The lawyer for the GAL told the court that new information had come to light. He asked if the organisation of the family welfare conference now meant that an application was being commenced for A. The social worker said that they were having consultations. The GAL’s lawyer pointed out that the special care committee had previously refused the application as A did not meet their criteria. At that stage A had finished two periods in juvenile detention. The opinion of the Committee at that time was that they did not think that further detention was the correct and appropriate response for A. They suggested that he be maintained in the community.

The GAL’s lawyer stated that all the professionals now agreed that the community option was not the best option and that it was vital that everybody moved on. The GAL’s lawyer said that A’s probation officer was of the opinion that there was no other option except to make a secure care application for A as he had previously crashed a car in less than three hours after he was released from custody.

The GAL’s lawyer read from the social work report from four months previously. The report stated that there was no immediate risk to A while in his mother’s care. He asked the social worker if he agreed with that.

Social worker: “Yes. The Mam is no risk to [A].”

GAL’s lawyer: “…no immediate risk to [A] while in Mam’s care and then all these incidents? Are you aware of the incidents?”

The GAL’s lawyer listed some of the incidents, which included violent disorder causing a serious life-changing injury to a young person; driving a stolen car into a lake; crashing a car after driving it the wrong direction up a one-way street, and getting arrested for stealing a car. The lawyer asked the social worker if the incidents highlighted an immediate risk and the social worker replied that there was a risk to A during those incidents.

GAL’s lawyer: “What options are available?”

Social worker: “We can’t detain children indefinitely. Special care is only short-term to stabilise [A]. The ultimate goal is to get him back to the community.”

The GAL’s lawyer drew the court’s attention to the short timeline between the date of A’s proposed release from remand (on bail) and the next special care committee meeting, reminding the court that “[A] moves faster than all of us”. There was a significant danger that A could be back in custody between his release and the date of the special care committee meeting. He asked if the application could be put before the committee before the release from custody of A. The social worker explained that this was out of his control, it was possible to make the submission but there was a likelihood that the committee would not consider it. He reminded the court that it was the social work department’s procedure to submit applications six days prior to the fortnightly meetings of the special care committee.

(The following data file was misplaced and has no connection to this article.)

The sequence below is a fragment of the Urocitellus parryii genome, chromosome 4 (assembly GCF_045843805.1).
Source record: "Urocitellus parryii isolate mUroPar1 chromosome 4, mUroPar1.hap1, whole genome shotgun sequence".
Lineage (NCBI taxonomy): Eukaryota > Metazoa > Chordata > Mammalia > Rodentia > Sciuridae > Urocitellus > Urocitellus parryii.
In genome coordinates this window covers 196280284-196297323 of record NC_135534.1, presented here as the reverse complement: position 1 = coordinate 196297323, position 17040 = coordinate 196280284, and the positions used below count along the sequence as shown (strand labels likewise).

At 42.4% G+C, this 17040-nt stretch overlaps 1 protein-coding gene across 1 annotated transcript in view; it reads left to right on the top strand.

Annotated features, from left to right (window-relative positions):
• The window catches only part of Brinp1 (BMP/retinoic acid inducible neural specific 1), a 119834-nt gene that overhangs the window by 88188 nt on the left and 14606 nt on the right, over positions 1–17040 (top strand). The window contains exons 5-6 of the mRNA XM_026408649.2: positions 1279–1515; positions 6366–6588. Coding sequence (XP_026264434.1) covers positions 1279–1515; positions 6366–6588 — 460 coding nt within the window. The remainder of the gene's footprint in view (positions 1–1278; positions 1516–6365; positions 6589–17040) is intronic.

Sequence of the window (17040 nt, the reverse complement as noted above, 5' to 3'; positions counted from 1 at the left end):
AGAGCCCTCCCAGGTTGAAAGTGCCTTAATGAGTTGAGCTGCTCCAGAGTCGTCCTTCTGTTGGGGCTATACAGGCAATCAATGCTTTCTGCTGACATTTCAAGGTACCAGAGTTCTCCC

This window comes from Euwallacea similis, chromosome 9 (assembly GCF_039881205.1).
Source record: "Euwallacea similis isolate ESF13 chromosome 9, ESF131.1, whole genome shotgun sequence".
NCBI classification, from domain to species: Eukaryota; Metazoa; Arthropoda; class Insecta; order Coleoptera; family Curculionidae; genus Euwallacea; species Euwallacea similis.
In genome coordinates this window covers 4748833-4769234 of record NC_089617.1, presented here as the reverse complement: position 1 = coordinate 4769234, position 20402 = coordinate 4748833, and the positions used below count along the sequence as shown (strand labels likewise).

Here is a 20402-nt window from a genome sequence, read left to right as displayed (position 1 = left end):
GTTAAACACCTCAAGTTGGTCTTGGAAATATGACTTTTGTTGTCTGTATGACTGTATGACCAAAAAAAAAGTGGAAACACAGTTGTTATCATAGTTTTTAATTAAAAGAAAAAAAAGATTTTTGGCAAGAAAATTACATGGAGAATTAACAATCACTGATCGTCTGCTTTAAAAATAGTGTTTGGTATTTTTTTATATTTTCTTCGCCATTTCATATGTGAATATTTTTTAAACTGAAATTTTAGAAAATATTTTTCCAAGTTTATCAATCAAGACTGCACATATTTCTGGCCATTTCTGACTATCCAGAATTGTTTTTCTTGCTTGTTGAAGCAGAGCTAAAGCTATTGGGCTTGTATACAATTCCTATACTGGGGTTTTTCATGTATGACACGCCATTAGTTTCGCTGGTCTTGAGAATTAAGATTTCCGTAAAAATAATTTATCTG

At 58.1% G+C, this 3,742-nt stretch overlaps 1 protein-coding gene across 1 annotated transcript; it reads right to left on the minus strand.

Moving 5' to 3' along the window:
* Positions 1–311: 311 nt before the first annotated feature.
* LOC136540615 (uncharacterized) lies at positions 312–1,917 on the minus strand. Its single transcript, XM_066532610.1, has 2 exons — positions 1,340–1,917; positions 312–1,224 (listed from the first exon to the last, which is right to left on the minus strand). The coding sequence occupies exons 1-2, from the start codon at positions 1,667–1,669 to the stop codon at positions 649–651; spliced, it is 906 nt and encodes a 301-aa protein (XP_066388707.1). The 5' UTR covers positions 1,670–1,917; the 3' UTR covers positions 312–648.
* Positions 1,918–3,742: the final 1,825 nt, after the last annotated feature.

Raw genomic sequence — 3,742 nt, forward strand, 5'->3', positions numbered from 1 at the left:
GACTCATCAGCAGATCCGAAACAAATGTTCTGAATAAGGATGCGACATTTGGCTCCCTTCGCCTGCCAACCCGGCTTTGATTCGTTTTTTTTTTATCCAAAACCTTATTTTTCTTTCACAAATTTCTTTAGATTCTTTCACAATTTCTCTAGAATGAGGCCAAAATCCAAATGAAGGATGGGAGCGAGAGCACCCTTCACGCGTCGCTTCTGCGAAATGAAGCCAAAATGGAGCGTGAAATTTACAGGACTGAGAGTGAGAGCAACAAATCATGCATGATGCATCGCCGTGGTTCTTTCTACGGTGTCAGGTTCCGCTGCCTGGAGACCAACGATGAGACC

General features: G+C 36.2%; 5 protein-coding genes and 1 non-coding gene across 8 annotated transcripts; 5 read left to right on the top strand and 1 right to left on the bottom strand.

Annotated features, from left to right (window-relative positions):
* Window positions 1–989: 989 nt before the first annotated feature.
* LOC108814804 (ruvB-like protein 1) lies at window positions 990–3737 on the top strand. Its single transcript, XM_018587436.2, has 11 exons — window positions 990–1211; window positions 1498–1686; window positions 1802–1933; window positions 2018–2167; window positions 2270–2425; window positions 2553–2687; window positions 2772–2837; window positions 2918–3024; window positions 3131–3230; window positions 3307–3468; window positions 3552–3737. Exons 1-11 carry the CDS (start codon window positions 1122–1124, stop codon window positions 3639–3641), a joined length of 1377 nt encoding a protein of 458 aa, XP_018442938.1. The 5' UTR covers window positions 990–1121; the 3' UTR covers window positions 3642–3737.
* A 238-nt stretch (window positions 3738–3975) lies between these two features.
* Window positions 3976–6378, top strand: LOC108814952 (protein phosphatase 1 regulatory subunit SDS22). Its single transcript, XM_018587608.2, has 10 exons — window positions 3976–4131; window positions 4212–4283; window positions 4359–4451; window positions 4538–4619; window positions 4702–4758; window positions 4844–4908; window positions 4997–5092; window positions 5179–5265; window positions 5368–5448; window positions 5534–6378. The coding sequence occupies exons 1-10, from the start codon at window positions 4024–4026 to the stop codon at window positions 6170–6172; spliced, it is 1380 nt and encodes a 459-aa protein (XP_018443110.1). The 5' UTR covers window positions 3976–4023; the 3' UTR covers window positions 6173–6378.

Judge: “Why is this? What is the reason? Why can’t you amend your procedure?”

Social worker: “It’s a national procedure.”

Judge: “What is stopping an amendment to national procedure? Paperwork is stopping child safety and welfare.”

The GAL’s lawyer said that, in his opinion, the special care application should be sent in and that if it happened that A was back in custody on remand at that time, the application could be put aside. The lawyer for the CFA told the court that an application for special care involved a huge piece of work, where the minutes of all meetings, all updated reports and notes of the family welfare conference were among the list of items that had to be provided. Additionally, there was the difficulty that A’s mother was not in agreement with an application for a special care order.

The judge said that this application should be fast-tracked. She advised that a number of the items listed as part of the application could be done by updating and amending previous reports. She said she was concerned about the urgency of the matter because despite everybody’s best efforts, A was at immediate risk to his life, health, safety, development and welfare.

The judge listed the case to be brought back for her attention on a date three weeks later. On this date A would still be in detention as it was before his release date and the family welfare conference would have taken place by then.